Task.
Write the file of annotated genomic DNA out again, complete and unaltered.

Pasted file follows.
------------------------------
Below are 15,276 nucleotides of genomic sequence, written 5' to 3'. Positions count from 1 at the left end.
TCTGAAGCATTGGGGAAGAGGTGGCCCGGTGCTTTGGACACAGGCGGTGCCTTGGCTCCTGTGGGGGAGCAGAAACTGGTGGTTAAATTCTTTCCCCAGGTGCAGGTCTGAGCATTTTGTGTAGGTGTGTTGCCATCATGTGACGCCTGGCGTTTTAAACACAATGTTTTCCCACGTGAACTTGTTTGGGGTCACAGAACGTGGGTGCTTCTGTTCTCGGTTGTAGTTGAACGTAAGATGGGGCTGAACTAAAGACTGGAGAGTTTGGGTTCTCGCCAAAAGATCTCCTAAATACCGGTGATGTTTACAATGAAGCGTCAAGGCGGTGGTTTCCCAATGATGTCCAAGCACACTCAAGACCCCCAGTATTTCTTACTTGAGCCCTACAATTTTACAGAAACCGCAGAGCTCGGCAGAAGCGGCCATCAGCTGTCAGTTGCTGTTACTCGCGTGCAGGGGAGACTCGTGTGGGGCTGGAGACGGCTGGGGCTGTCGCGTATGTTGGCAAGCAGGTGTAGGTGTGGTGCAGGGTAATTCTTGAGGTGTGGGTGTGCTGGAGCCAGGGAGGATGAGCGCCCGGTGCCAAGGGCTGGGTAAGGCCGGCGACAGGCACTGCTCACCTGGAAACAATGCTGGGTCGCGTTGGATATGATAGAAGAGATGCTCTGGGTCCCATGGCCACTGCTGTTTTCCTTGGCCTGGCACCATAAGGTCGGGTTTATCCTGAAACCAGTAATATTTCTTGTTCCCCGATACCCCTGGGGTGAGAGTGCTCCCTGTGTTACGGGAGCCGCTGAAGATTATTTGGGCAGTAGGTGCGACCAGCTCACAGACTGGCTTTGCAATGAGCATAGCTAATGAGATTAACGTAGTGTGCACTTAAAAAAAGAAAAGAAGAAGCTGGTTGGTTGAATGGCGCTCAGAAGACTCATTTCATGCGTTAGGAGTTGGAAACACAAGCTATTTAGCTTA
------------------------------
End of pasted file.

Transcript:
Below are 15,276 nucleotides of genomic sequence, written 5' to 3'. Positions count from 1 at the left end.
TCTGAAGCATTGGGGAAGAGGTGGCCCGGTGCTTTGGACACAGGCGGTGCCTTGGCTCCTGTGGGGGAGCAGAAACTGGTGGTTAAATTCTTTCCCCAGGTGCAGGTCTGAGCATTTTGTGTAGGTGTGTTGCCATCATGTGACGCCTGGCGTTTTAAACACAATGTTTTCCCACGTGAACTTGTTTGGGGTCACAGAACGTGGGTGCTTCTGTTCTCGGTTGTAGTTGAACGTAAGATGGGGCTGAACTAAAGACTGGAGAGTTTGGGTTCTCGCCAAAAGATCTCCTAAATACCGGTGATGTTTACAATGAAGCGTCAAGGCGGTGGTTTCCCAATGATGTCCAAGCACACTCAAGACCCCCAGTATTTCTTACTTGAGCCCTACAATTTTACAGAAACCGCAGAGCTCGGCAGAAGCGGCCATCAGCTGTCAGTTGCTGTTACTCGCGTGCAGGGGAGACTCGTGTGGGGCTGGAGACGGCTGGGGCTGTCGCGTATGTTGGCAAGCAGGTGTAGGTGTGGTGCAGGGTAATTCTTGAGGTGTGGGTGTGCTGGAGCCAGGGAGGATGAGCGCCCGGTGCCAAGGGCTGGGTAAGGCCGGCGACAGGCACTGCTCACCTGGAAACAATGCTGGGTCGCGTTGGATATGATAGAAGAGATGCTCTGGGTCCCATGGCCACTGCTGTTTTCCTTGGCCTGGCACCATAAGGTCGGGTTTATCCTGAAACCAGTAATATTTCTTGTTCCCCGATACCCCTGGGGTGAGAGTGCTCCCTGTGTTACGGGAGCCGCTGAAGATTATTTGGGCAGTAGGTGCGACCAGCTCACAGACTGGCTTTGCAATGAGCATAGCTAATGAGATTAACGTAGTGTGCACTTAAAAAAAGAAAAGAAGAAGCTGGTTGGTTGAATGGCGCTCAGAAGACTCATTTCATGCGTTAGGAGTTGGAAACACAAGCTATTTAGCTTA